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An Easy Method for Preventing Mistakes at Visits
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In this lesson you will learn:
- A simple and effective method that helps you get all of the details right, even during the most hectic days.
The ‘Point and Call’ Technique
I really like the ‘Point and Call’ Technique. It seems silly and cumbersome at first but once I got in the habit of using it I felt more at ease leaving my visits because I was sure I did everything correctly.
The point and Call technique is really simple to use. So, easy in fact, it might seem pointless at first. But, the boost it lends to quality is impeccable.
All you do is point to the item you are checking, say the name of the item you are checking out loud, and If everything looks good, you say OK!
The ‘Point and Call’ technique was developed to prevent high speed train accidents in Japan. At first this technique was only used by conductors, but the program was so successful in preventing accidents the ‘Point and Call’ technique was expanded to all railway safety personnel at all railway systems in Japan.
As the safety inspector goes through their checklist before a train is cleared for departure, the inspector points at each item to be checked, then clearly calls out the name of that item. The inspector makes a mental check to see if the item is in fact OK to be cleared. Then if it is OK. The inspector says in a clear voice “OK!”
This method is so simple to use and so effective, I teach it to every sitter we hire and I instruct every employee to use this technique whenever they give a medication.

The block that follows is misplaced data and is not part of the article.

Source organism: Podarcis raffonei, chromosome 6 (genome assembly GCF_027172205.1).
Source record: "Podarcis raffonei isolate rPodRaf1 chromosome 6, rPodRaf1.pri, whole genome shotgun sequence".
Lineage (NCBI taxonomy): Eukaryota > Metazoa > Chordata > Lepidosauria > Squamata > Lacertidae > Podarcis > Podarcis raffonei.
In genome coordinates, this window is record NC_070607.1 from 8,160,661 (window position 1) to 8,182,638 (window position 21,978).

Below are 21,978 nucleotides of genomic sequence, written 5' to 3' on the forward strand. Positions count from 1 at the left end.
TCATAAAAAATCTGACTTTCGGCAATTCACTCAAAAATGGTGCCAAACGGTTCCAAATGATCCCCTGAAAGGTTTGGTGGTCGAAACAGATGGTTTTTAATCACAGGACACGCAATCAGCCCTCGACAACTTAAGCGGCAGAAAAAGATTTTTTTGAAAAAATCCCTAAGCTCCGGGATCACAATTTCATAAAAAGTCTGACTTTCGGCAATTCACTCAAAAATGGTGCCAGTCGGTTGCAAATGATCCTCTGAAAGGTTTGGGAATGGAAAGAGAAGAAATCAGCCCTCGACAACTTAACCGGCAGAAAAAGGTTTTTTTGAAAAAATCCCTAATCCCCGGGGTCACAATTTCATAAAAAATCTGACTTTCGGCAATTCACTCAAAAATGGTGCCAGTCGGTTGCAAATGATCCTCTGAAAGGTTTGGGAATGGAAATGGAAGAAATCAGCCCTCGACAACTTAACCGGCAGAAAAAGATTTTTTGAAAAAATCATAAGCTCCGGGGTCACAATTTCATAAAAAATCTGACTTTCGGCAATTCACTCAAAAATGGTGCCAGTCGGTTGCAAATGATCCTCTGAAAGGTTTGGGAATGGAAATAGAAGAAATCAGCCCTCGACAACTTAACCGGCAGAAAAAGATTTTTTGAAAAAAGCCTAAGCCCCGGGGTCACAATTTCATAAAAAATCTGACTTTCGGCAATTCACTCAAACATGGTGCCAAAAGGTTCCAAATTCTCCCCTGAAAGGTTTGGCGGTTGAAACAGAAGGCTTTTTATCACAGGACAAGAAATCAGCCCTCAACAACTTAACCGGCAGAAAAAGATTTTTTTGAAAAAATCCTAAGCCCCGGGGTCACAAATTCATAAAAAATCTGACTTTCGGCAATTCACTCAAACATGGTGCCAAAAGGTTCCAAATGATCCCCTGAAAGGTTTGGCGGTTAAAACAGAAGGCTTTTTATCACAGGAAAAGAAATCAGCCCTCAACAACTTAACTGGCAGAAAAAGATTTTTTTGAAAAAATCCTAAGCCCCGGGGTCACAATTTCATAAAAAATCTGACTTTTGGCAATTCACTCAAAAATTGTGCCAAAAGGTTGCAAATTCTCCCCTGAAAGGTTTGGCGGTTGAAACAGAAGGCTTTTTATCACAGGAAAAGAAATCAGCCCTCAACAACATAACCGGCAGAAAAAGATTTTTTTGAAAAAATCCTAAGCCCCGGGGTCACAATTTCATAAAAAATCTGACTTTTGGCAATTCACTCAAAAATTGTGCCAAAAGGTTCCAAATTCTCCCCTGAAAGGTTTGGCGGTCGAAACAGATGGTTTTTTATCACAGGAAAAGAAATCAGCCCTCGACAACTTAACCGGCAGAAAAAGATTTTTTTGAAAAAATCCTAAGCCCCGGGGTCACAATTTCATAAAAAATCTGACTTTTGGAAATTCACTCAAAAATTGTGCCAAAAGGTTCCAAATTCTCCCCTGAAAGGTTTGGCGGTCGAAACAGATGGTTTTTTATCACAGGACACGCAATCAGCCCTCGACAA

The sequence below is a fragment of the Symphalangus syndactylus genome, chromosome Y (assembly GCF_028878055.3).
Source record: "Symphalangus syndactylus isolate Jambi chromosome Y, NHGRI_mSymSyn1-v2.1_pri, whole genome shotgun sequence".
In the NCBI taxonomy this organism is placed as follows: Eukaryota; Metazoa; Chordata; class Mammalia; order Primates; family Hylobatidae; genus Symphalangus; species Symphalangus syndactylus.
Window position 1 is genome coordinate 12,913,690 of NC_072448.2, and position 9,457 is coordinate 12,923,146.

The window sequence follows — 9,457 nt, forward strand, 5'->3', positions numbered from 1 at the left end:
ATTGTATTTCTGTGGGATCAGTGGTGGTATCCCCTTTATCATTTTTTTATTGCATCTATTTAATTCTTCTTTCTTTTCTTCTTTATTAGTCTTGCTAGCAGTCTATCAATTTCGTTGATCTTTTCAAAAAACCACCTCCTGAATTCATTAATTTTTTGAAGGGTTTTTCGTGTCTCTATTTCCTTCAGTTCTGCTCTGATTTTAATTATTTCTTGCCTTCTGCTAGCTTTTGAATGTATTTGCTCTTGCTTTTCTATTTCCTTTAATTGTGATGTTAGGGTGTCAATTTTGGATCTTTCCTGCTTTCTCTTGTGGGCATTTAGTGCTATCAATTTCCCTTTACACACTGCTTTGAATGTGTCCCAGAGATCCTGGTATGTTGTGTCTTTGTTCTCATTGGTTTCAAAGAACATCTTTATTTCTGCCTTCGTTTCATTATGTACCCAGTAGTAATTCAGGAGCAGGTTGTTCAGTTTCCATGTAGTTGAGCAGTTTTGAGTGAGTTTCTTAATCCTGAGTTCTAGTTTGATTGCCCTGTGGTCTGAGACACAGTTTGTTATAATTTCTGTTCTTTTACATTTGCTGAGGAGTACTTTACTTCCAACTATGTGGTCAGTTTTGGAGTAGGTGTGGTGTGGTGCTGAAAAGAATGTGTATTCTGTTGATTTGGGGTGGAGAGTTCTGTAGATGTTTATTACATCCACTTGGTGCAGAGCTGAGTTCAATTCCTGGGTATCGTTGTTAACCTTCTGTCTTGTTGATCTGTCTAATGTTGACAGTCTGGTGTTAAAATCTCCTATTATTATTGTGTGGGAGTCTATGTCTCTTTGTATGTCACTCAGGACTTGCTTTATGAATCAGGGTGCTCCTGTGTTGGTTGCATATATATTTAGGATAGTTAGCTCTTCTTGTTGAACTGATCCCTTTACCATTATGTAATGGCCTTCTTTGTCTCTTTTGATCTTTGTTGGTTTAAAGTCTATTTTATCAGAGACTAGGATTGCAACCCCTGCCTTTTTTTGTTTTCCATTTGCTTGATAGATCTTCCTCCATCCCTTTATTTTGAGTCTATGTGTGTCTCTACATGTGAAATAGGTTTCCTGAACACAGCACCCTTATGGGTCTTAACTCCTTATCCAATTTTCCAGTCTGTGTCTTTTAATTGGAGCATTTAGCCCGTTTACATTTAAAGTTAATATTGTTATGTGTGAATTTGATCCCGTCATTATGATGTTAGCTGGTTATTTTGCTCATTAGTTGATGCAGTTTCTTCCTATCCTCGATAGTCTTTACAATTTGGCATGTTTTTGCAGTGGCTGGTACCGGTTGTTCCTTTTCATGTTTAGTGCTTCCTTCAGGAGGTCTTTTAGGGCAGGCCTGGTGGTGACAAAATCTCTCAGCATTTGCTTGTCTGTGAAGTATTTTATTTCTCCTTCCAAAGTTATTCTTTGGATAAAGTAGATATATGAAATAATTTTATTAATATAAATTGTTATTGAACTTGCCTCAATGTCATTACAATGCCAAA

Point and Call Example
For example, let’s say, Bella, a grey and white cat gets 5 mg of Methimazole, a common thyroid medication for cats, by mouth every 12 hours.
- Point to Bella and say: “Bella, the grey and white cat. OK!”
- I’ll point to the medication chart where I wrote down the medication instructions and read them out loud. I’ll say: “Methimazole, 5 mg by mouth every 12 hours. OK!”
- I’ll point to the medication container and read the instructions aloud so I am sure I have the correct bottle of medicine. “Methimazole, 5 mg by mouth every 12 hours. OK!”
I might also:
- Point to the med chart and say: “The last time I gave this medication was 8:10 am. OK!”
- Then point to my watch and say: “The time is 8:32 pm. OK!”
- “About 12 hours has passed. OK!”
Once I am sure everything is looking correct, I will give the medication, mark my initials, and write the time on my medication chart.
I do urge you to go though this process when you are giving medications to a pet. The times you let your guard down are the times when it is easy to make a mistake. I am often surprised when I go through the point and call technique, that my ear might catch a discrepancy that my eyes do not.
If you would like to see how rail operators use the point and call technique to keep their passengers safe, please look below for a link to a wonderful video, Japan Points the Way to Better Safety.